The Relationship Between Autistic Traits and Atypical Sensory Functioning in Neurotypical and ASD Adults: A Spectrum Approach
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Sensory processing atypicalities are a common feature in Autism Spectrum Disorders (ASD) and have previously been linked to a range of behaviours in individuals with ASD and atypical neurological development. More recently research has demonstrated a relationship between autistic traits in the neurotypical (NT) population and increased levels of atypical sensory behaviours. The aim of the present study is to extend previous research by examining specific patterns across aspects of autistic traits and sensory behaviours within both ASD and NT populations. The present study recruited 580 NT adults and 42 high-functioning ASD adults with a confirmed diagnosis to investigate the relationship between specific aspects of autistic traits and sensory processing using the subscales of the autism spectrum quotient (AQ) and adult/adolescent sensory profile (AASP). Results showed a significant relationship between all subscales except for attention to detail and imagination on the AQ and provided the first evidence that the strength and pattern of this relationship is identical between NT and ASD adults. These data also provided support for the broader autism phenotype, uncovering a clear progression of sensory atypicalities in line with an increase in autistic traits, regardless of diagnostic status, which has potential implications for the spectrum approach to ASD and how sensory behaviours across the whole of the neurotypical population are conceptualised.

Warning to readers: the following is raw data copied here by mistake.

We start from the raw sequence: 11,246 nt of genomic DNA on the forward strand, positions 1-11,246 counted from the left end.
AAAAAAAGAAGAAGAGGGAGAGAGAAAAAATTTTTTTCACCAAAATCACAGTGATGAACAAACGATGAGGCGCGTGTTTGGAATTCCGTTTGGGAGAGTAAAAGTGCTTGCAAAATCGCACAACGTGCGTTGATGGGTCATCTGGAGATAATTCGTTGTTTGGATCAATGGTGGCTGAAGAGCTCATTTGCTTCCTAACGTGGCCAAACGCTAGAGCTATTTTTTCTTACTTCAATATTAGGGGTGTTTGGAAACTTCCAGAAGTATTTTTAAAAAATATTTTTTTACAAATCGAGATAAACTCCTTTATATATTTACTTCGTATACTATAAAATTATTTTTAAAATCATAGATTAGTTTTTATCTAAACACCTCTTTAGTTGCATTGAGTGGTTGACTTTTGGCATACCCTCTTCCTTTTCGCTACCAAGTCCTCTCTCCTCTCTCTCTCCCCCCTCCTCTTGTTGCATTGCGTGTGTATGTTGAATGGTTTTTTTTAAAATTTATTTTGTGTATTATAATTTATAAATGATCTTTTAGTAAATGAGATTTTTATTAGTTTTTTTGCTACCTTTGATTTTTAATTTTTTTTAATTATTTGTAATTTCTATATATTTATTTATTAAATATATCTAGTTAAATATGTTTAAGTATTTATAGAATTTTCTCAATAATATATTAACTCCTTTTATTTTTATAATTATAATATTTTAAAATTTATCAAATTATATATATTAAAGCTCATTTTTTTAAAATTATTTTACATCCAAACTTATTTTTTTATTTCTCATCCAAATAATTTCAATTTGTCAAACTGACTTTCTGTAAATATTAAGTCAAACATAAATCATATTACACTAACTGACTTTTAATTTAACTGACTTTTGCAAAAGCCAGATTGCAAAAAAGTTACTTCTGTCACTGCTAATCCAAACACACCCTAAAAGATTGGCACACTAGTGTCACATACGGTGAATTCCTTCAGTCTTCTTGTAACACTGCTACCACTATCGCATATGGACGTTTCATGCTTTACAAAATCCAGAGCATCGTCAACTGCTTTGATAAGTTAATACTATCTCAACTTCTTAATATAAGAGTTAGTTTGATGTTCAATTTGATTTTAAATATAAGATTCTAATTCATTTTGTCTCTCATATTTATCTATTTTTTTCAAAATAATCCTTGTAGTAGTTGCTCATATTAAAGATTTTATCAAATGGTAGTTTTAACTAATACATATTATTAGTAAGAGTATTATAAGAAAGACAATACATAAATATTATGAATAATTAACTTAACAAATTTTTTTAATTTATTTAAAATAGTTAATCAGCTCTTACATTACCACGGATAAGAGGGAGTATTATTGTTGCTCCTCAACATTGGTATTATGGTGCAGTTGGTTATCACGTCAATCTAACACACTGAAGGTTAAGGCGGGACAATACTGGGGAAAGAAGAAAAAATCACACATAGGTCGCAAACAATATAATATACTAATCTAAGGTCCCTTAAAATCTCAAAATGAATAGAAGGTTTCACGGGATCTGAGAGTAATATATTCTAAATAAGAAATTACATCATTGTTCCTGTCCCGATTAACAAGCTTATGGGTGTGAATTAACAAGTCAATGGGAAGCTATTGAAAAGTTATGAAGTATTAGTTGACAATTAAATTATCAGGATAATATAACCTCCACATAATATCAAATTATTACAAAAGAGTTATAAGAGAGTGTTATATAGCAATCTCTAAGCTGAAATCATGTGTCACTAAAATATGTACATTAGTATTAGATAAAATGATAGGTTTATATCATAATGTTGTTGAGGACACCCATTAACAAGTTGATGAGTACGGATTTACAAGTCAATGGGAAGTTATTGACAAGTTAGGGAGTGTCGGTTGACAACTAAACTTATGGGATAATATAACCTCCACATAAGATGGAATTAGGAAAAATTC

KeywordsAutism spectrum disorders Autistic traits Sensory processing Broader autism phenotype Autism spectrum quotient
This research was carried out with the support of the University of Roehampton. Thank you to all the ASD and typically developing adults who participated in this study. I would also like to thank Dr. Lance Slade for commenting on earlier drafts of this manuscript.
JLM conceived the study and design, coordinated the study and performed the measurement, performed the statistical analysis and drafted the manuscript.
Compliance with Ethical Standards
All procedures performed in studies involving human participants were in accordance with the ethical standards of the University or Roehampton, the British Psychological Society and the 1964 Helsinki declaration and its later amendments. Informed consent was obtained from all individual participants included in the study.
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